This technology can be used to develop commercially viable methods for the biosynthesis of isoprenoids, including the valuable chemotherapeutic agent paclitexal (Taxol).
In its early days, paclitaxel was harvested from the bark of the European yew -- a destructive process that results in the death of the tree. Concerns over sustainability and drug availability have fueled interest in alternative sources of paclitaxel, which recently led to the development of microbial strains that possess full biosynthetic pathways for isoprenoids including paclitaxel. However, these pathways have only been implemented in single cells to date. This places a large burden on the gene expression machinery of the host cell, which complicates genetic cloning and limits the utility of such technology for commercial production of isoprenoids. This invention describes a novel approach based on a co-culture that addresses this problem.
This invention describes a method of splitting the biosynthetic pathway for an isoprenoid between two cells, which together make up a co-culture capable of synthesizing isoprenoids from simple carbon sources. In principle, the method can be applied to any isoprenoid with a membrane-permeable metabolic intermediate.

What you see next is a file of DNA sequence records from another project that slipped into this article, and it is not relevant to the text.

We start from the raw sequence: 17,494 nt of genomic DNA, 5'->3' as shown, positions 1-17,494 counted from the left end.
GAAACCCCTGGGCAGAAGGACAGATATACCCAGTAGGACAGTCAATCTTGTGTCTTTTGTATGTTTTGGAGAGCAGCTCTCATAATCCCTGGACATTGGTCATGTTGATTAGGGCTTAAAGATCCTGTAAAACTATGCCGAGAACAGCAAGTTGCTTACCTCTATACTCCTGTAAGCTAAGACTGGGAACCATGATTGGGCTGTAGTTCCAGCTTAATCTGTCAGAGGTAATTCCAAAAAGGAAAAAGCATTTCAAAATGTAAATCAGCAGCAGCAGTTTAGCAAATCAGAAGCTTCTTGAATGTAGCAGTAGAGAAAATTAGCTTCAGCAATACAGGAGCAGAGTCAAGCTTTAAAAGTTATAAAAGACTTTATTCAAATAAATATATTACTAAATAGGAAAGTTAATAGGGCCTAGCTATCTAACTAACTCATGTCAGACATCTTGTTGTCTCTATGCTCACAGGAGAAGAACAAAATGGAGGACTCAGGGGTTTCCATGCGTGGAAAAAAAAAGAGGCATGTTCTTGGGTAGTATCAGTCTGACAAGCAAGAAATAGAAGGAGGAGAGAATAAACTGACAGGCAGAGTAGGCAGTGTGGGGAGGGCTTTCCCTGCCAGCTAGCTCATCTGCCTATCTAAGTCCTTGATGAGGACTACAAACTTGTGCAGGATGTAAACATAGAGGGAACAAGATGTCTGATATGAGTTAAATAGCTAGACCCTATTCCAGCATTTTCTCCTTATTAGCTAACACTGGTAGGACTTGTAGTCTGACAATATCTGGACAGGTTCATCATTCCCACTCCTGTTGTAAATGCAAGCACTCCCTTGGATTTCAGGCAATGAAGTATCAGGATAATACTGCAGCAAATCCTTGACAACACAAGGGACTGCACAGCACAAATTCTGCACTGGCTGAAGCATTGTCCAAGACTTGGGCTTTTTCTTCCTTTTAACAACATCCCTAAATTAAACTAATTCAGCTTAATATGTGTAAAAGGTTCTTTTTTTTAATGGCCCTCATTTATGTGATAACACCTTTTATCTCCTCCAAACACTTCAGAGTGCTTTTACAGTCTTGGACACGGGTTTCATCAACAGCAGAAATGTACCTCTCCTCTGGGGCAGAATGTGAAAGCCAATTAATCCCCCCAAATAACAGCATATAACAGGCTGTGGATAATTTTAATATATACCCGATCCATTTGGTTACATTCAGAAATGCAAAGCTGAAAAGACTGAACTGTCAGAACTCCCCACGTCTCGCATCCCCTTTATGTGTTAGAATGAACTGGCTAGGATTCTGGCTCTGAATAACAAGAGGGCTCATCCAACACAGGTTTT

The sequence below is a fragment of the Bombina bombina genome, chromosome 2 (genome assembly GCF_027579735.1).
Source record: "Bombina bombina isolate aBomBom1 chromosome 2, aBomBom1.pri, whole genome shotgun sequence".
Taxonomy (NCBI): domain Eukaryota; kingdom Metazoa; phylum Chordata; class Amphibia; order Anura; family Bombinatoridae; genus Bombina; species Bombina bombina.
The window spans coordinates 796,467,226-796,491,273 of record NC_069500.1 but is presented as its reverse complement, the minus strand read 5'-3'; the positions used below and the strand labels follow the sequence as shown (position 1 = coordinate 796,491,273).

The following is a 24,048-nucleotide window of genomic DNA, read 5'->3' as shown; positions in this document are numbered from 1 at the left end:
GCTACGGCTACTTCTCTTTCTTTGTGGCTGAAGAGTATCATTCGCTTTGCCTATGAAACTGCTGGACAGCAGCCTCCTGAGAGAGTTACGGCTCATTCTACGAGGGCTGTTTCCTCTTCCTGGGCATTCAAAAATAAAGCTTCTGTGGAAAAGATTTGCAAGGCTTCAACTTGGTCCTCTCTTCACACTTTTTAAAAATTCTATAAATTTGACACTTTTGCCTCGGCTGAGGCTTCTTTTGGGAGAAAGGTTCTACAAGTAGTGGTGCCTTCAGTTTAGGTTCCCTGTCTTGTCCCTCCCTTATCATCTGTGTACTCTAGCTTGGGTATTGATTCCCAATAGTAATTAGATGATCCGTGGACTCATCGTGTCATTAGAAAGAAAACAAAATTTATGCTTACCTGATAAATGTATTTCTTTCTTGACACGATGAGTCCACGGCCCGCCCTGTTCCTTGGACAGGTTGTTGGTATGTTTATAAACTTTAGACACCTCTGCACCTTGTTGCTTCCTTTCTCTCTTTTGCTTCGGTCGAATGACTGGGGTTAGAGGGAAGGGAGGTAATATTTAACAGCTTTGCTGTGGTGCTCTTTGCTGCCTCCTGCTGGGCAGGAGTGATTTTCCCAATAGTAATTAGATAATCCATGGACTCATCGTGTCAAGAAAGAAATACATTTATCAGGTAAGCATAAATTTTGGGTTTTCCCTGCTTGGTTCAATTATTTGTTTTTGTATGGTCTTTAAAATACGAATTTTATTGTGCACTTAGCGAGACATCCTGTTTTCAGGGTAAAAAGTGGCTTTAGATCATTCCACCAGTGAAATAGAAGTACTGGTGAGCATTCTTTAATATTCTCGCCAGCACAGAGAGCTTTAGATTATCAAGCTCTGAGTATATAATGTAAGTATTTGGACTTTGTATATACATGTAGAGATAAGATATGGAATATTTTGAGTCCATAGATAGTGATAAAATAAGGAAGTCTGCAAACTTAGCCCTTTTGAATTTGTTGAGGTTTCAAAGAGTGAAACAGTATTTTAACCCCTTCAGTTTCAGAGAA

The Inventors have successfully demonstrated this technique as applied to the biosynthesis of an oxygenated taxane (a paclitaxel precursor). In this instance, the co-culture is made up of an E. coli strain engineered to express the biosynthetic pathway needed to produce taxadiene from xylose and an S. cerevisiae strain expressing the yew cytochrome P450 (CYP) required to catalyze the conversion of taxadiene to an oxygenated taxane. A co-culture of these two strains in a fed-batch bioreactor was able to synthesize oxygenated taxanes with a yield of 35 mg/L.
In addition to reducing the cellular stress experienced by each recombinant strain, using a co-culture also enables an additional mode of process control by altering the ratio of the two strains. In this case, the concentration of ethanol was used to manipulate the cell population ratio since it is a carbon source used exclusively by S. cerevisiae.
Allows biosynthesis of isoprenoids with complex biosynthetic pathways by reducing protein expression load experienced by each cell
- Affords additional method of process control by varying cell population ratio